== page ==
*I’ll add:* Europeans pay several times what we pay. Say its up to $8/gal now. They pay that and drive almost as much as we do: 78% of person-miles is by CAR! So we can say that if gas hit $8 here, 320% of what we pay with oil around $70 / barrel, we really won’t drive much less. A tripling of gas price would result from MORE than a tripling of oil price. That put oils at well over $200/barrel. At that price we can be assured that oil will come oozing our of tar sands, shale, coal and maybe even thin air (with the help of nuclear power) unless the politicians stop it.


  • Jerry

    But how about my poem?

  • Jason W.

    The poem has some good and bad mixed. Shoot me an email about it. I have some follow-up for you.

    • Jerry

      I would say it is all good!

  • Captain_Anon

    In my mind, disliking sprawl isn’t about limiting choices, it’s about getting more bang for your buck from government services. running a sewer trunk 1 mile for 80 homes (5280 feet less 25% for steets with 5 foot wide lots) costs more than running sewer a quarter mile for 80 homes. same with water, sewer, stormwater etc. also, its less road that needs to be built and maintained.

    while its a personal preference, i think the huge carlots are pretty ugly in suburbia as well. i would personally rather walk to the local supermarket, or bar, or restaurant or even ride the streetcar or max to it or the sporting event.

    there are still large lots out there to purchase, and large homes, there are also townhomes, condos etc. i see portlands way of doing things as providing choice. i don’t beleive the market would provide such a varied choice of housing styles and lifestyles on its own. the banks like to loan to builders who make huge subdivisions of ranch homes or ‘traditional’ that only have 4 or 5 variations. mass production has made it much cheaper, and thus more profit for builders to construct that way, regardless of buyers desires. i think most people would rather have a home with distinguised character and charm. that is why such homes go for so much more money (total and per square foot) than the current homes being built.

    Regarding Dunthorpe. I certainly would say that that is not the best way to develop. the roads in that area are beyond narrow, cause all kinds of problems for drivers (especially emergency services), have homes that actually are built into the right of way, have terrible blind corners etc. the homes were teh estates of teh extremely wealthy from the turn of the century when horses and wagons were the main mode of transportation. Additionally, a street car line (YES! The streetcar) went through the area to connect portland with lake oswego. i think most would agree the homes are beautiful treasures. however, how they are organized is chaos at best. and honestly, very few people could ever afford to live there. its sad beautiful looking homes aren’t available to everyone – even at a smaller scale.

  • Bad Man

    News Flash Capt. Anon! Most of those “choices” you mention are unaffordable for most people. Try and find a ranch home on a 10,000 square foot lot that’s under 300K in Portland. Unless it’s in some horrid area it doesn’t exist!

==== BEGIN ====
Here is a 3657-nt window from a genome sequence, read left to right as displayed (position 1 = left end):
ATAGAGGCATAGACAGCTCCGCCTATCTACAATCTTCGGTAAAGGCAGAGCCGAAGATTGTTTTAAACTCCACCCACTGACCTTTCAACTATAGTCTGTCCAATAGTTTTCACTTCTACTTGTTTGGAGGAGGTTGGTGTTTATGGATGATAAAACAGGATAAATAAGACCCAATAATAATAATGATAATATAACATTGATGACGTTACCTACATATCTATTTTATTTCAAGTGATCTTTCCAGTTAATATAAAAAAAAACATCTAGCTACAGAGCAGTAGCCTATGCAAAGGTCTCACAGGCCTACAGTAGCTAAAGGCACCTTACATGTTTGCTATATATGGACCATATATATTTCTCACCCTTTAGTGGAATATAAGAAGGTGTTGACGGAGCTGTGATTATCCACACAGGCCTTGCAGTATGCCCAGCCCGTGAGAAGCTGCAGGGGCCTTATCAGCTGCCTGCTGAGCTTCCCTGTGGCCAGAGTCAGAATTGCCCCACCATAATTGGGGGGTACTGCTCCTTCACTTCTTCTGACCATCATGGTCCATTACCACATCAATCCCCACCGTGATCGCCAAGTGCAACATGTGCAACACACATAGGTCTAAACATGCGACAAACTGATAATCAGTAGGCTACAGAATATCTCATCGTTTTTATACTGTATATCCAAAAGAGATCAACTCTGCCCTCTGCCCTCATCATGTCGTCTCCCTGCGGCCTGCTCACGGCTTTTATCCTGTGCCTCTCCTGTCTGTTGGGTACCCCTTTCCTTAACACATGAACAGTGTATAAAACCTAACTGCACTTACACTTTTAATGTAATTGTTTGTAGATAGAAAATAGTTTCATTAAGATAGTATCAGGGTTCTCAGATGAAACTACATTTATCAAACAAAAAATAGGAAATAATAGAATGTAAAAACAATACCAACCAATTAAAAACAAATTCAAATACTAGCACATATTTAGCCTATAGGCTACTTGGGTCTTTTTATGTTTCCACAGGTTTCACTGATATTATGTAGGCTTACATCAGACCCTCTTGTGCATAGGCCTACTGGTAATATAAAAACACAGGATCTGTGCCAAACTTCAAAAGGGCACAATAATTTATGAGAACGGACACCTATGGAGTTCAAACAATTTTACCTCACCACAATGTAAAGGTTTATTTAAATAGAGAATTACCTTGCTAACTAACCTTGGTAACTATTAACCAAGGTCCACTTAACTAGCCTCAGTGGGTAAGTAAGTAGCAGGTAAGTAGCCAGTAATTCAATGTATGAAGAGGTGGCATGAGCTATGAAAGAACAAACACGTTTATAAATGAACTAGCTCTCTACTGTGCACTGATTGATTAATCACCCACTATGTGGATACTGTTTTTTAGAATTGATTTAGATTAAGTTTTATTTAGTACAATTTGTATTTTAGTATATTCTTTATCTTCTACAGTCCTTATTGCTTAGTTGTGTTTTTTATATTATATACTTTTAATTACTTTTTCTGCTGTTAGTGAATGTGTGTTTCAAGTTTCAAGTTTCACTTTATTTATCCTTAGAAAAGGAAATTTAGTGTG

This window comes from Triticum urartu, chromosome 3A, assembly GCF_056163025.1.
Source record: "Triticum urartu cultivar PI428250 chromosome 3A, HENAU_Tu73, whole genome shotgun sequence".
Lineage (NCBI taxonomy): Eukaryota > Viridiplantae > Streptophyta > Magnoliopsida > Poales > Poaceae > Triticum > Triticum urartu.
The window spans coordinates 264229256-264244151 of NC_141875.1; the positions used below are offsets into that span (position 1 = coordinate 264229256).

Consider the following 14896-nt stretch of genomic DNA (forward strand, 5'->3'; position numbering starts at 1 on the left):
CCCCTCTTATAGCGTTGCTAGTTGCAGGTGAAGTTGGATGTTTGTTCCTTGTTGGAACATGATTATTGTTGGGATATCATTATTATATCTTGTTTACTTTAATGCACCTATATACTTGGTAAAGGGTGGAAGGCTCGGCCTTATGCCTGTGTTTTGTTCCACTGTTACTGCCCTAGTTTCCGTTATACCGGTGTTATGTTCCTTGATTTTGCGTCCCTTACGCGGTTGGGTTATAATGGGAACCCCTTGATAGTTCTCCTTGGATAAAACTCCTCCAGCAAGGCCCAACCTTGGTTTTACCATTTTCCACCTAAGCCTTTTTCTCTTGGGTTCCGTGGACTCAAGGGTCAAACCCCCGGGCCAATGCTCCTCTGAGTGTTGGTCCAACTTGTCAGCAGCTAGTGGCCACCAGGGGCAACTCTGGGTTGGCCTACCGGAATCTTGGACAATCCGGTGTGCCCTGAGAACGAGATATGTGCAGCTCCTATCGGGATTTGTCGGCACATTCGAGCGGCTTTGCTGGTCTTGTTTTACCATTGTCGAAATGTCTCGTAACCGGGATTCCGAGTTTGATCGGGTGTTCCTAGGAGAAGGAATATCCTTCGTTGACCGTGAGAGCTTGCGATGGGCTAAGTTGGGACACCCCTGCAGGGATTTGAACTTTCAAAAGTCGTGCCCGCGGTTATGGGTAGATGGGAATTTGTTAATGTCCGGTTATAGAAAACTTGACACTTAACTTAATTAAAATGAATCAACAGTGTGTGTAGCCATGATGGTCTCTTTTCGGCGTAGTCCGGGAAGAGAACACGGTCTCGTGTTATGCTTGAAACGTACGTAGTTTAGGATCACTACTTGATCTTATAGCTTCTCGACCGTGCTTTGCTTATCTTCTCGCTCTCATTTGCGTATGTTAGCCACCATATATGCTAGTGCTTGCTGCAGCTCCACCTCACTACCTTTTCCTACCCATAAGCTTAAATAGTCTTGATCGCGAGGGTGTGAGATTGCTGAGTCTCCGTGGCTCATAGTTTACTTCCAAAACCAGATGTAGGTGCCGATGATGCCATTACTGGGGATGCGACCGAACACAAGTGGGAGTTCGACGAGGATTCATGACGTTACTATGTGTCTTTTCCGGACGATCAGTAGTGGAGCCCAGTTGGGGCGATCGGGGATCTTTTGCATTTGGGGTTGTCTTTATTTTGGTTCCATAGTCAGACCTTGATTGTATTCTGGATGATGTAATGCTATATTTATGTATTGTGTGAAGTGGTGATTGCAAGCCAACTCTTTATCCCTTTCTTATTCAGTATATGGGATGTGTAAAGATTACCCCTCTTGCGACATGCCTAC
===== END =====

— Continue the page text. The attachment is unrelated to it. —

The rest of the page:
And if you like to take the bus or Max, that’s YOUR CHOICE. But don’t shove it down everyone else’s throat and worst of all make us pay for that CRAP.

    • Captain_anon

      chill out bad man. the article above was talking about sprawl and how dunthorpe is sprawl. i don’t think 95% of the people can’t afford that. but there are homes out there under 300K. lots of them. many different types. what you’re experiencing is really the west coast price accelleration. you won’t find many ranch homes on 10k lots in any majoy city on the west coast under 300K. even in spoaken, a medium city, such a home is escalating in price. its the region we live in for one. seattle, anywhere in california, southern oregon, tri-cities in washington, spokane, everett, bellingham. its just plan expensive. the fact that california and washington also have expensive homes would indicate oregon’s land use requirements aren’t solely to blame. heck, even in boise lots and homes are sky rocketing in price. if you want a ranch on 10k sf lots, you’re better off looking in vancouver or a state to the east of us. meanwhile, in portland, there are still many choices. large lots, small lots, medium lots. different sized homes. different styles. so, you have tons of choices. its just a matter of can you afford what’s out there. i’m not shoving anything down your throat. the market is just expensive here. again, go to most any major city. housing is expensive especially on the west and east coasts.

  • Marvin McConoughey

    Sprawl means so many things it is difficult to discuss. As used to describe non-compact extensions of city boundaries, it seems very benign because cities grow in non-symmetrical ways that fill in as time passes.

Stay Tuned...

Stay up to date with the latest political news and commentary from Oregon Catalyst through daily email updates:

Prefer another subscription option? Subscribe to our RSS Feed, become a fan on Facebook, or follow us on Twitter.

Twitter Facebook

No Thanks (close this box)